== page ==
Of course, everything should be done in moderation. Being too disorganized might set off worrisome alarms and hinder creativity and productivity just as well.
5. Stay connected with people.
Working alone for long periods, day after day can bring problems. Human beings are social creatures and we need outside stimulation and interaction with fellow human beings to thrive. Your creativity will go down, your productivity will follow suit, and your effectiveness will go down as well when you work in total isolation. So, slot in adequate time for social interaction during work to stimulate your mind, but not too much time as your productivity may go down again. Use good judgment.
Hacks to Boost Productivity
6. Set realistic deadlines for yourself.
This is an effective way to not only improve task performance, but to also decrease procrastination, according to a study by MIT Sloan School of Management and INSEAD Business School. Simply knowing you have a deadline to meet tunes the mind properly and provides the motivation you need to tackle the job head-on and finish it when it ought to be finished. You may even impose on yourself consequences for failure to meet self-scheduled deadlines just to raise the stakes a little higher.
7. Reward yourself for a job well done.
Give yourself a reward each time you complete a task in a proper and timely manner. Do this every time immediately after you’ve finished the task. That will program your brain to believe that you will always reward it for tasks well done. When you do this consistently, you may find that you’ll become more motivated to get the job done every day, on time and on priority.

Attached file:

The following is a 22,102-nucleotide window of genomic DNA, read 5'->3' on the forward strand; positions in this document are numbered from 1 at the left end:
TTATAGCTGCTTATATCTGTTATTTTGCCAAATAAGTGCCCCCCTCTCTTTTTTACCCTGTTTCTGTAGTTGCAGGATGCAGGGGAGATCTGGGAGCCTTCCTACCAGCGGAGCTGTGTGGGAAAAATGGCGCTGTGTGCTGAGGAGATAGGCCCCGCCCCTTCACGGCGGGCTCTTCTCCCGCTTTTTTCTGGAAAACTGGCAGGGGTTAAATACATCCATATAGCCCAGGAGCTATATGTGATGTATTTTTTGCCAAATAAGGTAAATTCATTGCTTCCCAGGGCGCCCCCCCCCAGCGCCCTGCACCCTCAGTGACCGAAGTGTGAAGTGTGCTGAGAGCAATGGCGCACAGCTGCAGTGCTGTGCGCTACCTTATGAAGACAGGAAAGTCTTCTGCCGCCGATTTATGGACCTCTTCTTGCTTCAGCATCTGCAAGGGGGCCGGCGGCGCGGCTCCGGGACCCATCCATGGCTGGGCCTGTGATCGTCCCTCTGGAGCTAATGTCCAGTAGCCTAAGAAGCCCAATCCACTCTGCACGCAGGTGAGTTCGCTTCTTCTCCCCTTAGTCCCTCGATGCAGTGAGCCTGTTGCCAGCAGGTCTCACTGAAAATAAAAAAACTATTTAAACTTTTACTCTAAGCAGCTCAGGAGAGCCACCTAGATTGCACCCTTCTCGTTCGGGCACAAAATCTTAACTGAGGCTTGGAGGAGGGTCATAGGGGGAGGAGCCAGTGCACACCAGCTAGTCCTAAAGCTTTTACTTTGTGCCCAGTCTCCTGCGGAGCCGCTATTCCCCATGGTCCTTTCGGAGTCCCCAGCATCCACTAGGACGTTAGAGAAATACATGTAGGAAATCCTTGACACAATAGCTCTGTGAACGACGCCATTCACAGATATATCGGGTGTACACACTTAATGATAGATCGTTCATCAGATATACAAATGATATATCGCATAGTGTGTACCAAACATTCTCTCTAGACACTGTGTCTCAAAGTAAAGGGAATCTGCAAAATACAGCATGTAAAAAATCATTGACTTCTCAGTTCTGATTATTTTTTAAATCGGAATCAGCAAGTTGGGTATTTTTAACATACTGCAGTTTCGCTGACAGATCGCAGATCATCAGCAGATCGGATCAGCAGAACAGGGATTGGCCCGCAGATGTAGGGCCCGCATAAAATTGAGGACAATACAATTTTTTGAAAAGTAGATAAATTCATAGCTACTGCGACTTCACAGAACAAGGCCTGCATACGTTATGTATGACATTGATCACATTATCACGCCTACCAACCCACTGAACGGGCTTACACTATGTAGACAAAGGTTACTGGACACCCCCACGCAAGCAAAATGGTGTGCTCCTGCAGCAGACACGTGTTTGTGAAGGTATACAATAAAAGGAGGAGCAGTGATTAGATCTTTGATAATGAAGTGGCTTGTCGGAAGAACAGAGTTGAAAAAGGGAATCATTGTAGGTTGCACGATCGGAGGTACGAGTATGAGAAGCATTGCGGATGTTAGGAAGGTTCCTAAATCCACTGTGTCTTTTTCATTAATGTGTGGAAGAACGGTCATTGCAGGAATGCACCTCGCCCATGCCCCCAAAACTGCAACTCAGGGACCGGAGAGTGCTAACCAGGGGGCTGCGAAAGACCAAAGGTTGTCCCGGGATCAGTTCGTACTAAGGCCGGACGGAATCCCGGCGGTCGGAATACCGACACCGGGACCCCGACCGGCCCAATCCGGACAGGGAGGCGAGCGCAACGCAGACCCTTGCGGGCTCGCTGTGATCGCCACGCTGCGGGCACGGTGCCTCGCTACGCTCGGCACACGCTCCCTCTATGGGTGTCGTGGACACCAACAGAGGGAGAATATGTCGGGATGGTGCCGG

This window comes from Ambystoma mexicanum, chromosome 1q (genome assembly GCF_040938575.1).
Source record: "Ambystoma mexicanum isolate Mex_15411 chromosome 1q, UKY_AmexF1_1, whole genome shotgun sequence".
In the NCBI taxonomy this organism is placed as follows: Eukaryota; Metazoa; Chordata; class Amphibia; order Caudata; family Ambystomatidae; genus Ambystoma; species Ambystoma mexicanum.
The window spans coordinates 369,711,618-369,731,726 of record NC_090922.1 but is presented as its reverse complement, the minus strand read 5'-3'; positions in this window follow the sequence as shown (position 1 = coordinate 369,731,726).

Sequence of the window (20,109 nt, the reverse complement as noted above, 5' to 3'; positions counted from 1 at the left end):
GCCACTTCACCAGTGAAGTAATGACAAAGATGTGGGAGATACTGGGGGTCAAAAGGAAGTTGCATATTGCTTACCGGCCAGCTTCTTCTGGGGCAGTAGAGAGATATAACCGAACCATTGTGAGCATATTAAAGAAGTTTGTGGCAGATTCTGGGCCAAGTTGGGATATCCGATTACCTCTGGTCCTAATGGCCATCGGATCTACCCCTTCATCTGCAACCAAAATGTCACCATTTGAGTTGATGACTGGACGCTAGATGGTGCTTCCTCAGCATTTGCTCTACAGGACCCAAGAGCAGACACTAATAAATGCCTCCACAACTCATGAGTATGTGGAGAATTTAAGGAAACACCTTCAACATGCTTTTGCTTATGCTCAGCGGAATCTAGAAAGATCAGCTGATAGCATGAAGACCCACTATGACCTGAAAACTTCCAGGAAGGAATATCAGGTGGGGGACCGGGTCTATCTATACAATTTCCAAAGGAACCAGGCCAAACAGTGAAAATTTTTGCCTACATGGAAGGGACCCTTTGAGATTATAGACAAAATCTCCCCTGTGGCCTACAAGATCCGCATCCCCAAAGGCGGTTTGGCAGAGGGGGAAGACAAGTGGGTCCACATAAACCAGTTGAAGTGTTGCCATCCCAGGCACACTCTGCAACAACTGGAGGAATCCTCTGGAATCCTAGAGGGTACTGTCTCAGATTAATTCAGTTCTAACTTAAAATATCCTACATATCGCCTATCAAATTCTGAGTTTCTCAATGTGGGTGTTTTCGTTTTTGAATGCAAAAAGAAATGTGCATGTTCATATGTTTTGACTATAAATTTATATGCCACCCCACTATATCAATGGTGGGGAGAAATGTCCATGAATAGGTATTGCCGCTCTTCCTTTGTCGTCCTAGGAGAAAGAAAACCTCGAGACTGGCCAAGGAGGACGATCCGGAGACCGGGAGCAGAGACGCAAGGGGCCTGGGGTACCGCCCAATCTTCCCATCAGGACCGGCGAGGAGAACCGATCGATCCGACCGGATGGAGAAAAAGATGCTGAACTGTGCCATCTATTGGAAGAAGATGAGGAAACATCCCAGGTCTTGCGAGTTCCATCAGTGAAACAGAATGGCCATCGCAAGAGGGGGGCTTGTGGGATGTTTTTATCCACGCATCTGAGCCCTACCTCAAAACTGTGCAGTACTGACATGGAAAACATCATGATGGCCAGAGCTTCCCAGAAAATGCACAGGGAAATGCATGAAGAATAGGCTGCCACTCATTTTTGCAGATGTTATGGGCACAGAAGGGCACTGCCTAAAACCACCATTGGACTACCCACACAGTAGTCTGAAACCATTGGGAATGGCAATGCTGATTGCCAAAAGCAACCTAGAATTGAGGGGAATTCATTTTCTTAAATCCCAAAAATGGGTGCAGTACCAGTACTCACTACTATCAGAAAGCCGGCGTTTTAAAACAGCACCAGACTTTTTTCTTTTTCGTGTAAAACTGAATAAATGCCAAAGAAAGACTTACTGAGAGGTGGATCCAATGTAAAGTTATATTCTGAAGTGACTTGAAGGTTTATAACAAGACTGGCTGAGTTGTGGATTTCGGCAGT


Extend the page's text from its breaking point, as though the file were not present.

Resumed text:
8. Practice mindfulness.
People are easily distracted from tasks they find boring or have no interest in. This is one of the reasons we procrastinate at work. To counter distractions, practice mindfulness. This involves staying completely aware of (paying close attention to) your responsibilities. Focus on one task at any given moment to ground yourself. Once you train your mind to pay close attention on what is happening in the moment, you will find it easier to avoid distractions and get work done more effectively.
9. Surround yourself with plants.
People who keep living plants nearby while at work are often calmer, happier, and more self-driven. Why, you ask? Because live plants alter our perspective and perception of our work environment, explains Marlon Nieuwenhuis and his research team. Just one plant can boost your productivity significantly as you begin to consider your office a healthier place to work. And indeed, your office will be a healthier place to work in with greenery nearby. That’s because plants improve air quality in the office, enhancing your concentration and general workplace satisfaction
10. Bring in natural light.
Can’t stand sitting under the fluorescent light bulbs beaming above your office desk any longer? Good—those bulbs are hindering your productivity. People who spend large chunks of time indoors and are not exposed to natural light are generally more stressed, depressed, and tend to let those feelings bleed into their personal and professional lives, too.
Fortunately, studies show that natural light exposure may help to increase serotonin levels in the brain and alleviate depression symptoms. Get outside more and change your office or desk light bulbs out with those designed to mimic natural sunlight. This will fight this sad, unmotivating effect and you’ll feel happier, more inspired, and more productive at work.